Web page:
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Open Access Study protocol

Physical exercise as a supplement to outpatient treatment of alcohol use disorders – a randomized controlled trial

Sengül Sari1*, Randi Bilberg1, Kurt Jensen1, Anette Søgaard-Nielsen2, Bent Nielsen3 and Kirsten K Roessler1

Author Affiliations

1 Institute of Psychology, University of Southern Denmark, Campusvej 55, Odense M 5230, Denmark

2 National Institute of Public Health, University of Southern Denmark, Copenhagen, Denmark

3 Department of Psychiatry, Odense University Hospital, Odense, Denmark

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BMC Psychology 2013, 1:23  doi:10.1186/2050-7283-1-23


The electronic version of this article is the complete one and can be found online at: http://www.biomedcentral.com/2050-7283/1/23


Received:15 May 2013
Accepted:23 October 2013
Published:31 October 2013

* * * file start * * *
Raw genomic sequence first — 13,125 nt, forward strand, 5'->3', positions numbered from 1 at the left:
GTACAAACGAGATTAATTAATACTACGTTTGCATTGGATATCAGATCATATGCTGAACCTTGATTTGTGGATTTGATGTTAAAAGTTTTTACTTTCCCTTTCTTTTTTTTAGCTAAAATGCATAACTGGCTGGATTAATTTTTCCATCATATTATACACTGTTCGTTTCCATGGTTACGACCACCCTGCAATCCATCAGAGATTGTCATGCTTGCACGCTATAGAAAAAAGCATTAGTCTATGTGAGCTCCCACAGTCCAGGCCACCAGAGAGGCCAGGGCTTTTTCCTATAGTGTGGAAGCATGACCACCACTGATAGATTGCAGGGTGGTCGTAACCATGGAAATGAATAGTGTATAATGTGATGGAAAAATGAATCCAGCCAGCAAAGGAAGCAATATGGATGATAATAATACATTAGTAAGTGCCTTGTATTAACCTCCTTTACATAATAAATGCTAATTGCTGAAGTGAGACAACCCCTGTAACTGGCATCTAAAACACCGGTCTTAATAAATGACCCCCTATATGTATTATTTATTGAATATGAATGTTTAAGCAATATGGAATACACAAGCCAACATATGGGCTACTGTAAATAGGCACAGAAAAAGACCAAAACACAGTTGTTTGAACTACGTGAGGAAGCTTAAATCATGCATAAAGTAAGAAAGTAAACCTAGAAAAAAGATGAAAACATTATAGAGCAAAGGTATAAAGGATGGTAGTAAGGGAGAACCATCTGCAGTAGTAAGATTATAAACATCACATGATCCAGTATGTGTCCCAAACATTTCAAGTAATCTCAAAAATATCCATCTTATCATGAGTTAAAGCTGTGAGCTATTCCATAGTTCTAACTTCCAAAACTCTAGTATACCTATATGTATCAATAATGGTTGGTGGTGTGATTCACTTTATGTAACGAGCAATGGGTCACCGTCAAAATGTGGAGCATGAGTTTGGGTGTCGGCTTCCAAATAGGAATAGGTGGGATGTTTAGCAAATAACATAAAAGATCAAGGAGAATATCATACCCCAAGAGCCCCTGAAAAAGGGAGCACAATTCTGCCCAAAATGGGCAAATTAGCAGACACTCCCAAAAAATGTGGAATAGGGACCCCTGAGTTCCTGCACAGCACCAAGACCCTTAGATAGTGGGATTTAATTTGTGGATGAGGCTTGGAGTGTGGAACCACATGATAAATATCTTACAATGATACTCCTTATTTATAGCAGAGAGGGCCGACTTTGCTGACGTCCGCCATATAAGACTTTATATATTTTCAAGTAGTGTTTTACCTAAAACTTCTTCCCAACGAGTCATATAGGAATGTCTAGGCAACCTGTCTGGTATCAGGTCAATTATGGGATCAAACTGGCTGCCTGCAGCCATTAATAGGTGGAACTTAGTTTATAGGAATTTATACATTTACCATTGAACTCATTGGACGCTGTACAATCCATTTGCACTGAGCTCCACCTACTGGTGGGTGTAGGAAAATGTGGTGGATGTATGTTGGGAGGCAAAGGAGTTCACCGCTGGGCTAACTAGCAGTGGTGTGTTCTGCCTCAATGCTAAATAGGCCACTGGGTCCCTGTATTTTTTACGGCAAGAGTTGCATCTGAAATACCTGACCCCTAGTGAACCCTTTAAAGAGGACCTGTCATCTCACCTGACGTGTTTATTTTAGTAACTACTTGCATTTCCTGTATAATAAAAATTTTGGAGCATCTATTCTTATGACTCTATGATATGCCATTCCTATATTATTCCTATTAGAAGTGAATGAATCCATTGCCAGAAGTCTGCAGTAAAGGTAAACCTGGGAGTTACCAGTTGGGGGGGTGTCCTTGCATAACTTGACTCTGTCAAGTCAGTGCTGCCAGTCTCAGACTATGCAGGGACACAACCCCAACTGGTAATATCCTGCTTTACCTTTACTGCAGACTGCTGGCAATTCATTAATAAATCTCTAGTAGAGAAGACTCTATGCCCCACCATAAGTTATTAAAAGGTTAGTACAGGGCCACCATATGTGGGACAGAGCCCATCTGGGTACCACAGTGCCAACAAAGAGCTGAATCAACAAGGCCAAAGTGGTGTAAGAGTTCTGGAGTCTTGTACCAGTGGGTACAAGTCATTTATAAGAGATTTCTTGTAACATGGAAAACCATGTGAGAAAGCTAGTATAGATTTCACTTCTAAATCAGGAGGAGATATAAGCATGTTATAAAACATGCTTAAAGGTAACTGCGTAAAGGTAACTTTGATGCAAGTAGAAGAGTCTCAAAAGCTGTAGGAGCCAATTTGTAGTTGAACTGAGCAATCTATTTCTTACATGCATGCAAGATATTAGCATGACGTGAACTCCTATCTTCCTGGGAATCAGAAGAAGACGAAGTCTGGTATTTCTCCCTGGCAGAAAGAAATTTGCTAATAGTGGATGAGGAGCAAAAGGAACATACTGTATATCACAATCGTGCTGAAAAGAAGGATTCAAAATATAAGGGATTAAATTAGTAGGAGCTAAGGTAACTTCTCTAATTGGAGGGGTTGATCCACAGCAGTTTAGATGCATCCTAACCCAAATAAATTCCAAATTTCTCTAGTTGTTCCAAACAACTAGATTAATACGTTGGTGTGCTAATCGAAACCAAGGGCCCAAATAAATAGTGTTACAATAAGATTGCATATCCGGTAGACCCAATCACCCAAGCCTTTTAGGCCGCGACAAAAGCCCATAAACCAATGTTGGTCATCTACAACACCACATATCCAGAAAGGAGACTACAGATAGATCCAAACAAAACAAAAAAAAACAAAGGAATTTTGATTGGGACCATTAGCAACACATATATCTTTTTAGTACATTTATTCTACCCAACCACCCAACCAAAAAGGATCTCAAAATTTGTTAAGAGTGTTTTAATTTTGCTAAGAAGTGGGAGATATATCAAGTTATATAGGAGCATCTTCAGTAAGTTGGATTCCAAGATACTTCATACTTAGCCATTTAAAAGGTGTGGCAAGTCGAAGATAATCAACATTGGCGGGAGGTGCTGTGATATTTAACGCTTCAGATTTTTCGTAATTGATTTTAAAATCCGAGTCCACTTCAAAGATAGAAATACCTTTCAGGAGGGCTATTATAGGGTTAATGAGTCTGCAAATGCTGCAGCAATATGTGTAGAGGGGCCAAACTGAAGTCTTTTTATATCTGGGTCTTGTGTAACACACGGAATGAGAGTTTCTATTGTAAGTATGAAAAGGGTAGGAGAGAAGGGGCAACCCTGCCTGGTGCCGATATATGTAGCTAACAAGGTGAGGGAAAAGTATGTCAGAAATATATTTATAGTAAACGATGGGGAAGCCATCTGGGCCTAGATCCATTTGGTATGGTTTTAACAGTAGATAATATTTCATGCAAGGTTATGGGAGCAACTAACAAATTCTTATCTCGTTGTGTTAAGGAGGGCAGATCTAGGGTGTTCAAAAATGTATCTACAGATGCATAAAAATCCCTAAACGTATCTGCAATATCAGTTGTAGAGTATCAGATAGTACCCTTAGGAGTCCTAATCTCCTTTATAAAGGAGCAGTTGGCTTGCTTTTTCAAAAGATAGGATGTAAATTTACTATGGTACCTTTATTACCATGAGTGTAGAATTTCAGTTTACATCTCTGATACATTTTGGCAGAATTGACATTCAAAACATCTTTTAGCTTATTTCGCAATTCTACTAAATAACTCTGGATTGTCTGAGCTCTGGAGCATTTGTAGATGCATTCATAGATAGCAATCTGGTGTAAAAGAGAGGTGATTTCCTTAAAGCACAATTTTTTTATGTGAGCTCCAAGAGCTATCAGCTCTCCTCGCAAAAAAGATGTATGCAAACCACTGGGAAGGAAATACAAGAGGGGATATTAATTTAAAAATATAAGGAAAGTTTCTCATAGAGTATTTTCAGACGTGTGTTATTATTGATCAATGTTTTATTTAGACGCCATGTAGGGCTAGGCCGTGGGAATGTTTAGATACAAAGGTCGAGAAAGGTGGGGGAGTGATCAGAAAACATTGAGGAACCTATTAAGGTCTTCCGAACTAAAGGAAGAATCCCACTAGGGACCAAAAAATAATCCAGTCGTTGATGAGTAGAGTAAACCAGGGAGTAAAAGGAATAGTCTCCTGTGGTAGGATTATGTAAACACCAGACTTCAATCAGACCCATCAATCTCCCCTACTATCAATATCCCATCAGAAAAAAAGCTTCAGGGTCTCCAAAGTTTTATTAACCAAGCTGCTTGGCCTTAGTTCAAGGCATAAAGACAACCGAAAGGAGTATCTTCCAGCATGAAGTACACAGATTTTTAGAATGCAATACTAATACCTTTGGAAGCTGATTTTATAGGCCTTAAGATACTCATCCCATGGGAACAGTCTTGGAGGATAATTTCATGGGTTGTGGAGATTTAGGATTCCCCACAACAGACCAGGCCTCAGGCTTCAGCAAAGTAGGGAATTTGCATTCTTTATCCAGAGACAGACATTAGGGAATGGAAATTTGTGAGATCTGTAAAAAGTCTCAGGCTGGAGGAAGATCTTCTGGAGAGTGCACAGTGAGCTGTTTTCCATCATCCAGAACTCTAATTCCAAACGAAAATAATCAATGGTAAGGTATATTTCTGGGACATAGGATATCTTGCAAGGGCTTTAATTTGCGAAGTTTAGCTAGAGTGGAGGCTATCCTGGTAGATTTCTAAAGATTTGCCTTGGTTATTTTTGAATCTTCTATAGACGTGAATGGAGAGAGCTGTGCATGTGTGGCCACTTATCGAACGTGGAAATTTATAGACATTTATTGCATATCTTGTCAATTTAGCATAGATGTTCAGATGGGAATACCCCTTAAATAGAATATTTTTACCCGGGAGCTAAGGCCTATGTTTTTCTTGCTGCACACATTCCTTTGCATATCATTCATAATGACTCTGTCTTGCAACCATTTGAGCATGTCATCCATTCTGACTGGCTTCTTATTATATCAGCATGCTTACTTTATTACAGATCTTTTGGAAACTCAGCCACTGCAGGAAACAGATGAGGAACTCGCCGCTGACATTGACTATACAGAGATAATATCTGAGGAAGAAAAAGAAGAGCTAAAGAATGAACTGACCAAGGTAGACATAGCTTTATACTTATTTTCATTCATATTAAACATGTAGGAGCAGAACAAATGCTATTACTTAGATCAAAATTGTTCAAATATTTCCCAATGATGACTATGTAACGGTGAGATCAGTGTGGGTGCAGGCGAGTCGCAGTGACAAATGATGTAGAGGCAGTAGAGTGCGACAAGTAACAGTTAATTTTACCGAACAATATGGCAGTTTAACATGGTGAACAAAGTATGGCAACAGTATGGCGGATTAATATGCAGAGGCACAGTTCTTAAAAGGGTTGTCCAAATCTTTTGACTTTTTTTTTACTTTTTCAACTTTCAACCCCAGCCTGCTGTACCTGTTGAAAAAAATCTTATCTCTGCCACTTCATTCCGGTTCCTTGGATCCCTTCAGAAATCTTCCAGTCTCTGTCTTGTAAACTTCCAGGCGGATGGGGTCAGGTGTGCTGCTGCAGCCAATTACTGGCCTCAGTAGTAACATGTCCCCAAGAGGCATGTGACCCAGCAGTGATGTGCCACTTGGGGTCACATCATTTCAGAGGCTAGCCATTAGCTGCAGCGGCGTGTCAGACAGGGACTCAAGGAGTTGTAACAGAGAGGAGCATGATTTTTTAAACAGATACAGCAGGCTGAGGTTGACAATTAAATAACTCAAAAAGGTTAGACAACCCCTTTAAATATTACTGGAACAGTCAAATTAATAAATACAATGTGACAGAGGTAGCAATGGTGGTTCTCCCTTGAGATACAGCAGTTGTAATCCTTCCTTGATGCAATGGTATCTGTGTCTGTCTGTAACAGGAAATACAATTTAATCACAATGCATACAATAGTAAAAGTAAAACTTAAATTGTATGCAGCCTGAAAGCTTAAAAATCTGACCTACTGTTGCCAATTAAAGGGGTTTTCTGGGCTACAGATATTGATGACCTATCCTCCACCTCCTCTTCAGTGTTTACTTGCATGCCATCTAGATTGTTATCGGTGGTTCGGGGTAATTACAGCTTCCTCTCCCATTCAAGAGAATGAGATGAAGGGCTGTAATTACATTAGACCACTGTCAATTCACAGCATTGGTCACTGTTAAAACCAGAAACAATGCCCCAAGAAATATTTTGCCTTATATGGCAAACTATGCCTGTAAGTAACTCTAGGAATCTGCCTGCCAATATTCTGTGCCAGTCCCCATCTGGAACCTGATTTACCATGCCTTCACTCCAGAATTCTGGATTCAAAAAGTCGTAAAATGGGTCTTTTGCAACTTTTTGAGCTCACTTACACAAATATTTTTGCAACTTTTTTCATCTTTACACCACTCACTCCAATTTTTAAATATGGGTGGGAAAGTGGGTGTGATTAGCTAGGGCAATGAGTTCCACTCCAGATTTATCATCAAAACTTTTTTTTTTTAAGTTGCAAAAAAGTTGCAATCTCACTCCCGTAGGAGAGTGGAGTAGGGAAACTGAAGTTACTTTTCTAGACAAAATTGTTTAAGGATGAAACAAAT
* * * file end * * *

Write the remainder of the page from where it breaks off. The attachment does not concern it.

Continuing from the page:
© 2013 Sari et al.; licensee BioMed Central Ltd.

This is an open access article distributed under the terms of the Creative Commons Attribution License (http://creativecommons.org/licenses/by/2.0), which permits unrestricted use, distribution, and reproduction in any medium, provided the original work is properly cited.

Abstract

Background

Alcohol use disorder is a widespread problem in Denmark and has severe impacts on health and quality of life of each individual. The clinical treatment of alcohol use disorder involves evidence-based knowledge on medical treatment, physical training, and psychological management. The aim of this study is to investigate the effect of physical exercise on alcohol intake, cardio-respiratory fitness and socio-psychological outcomes.

Methods/design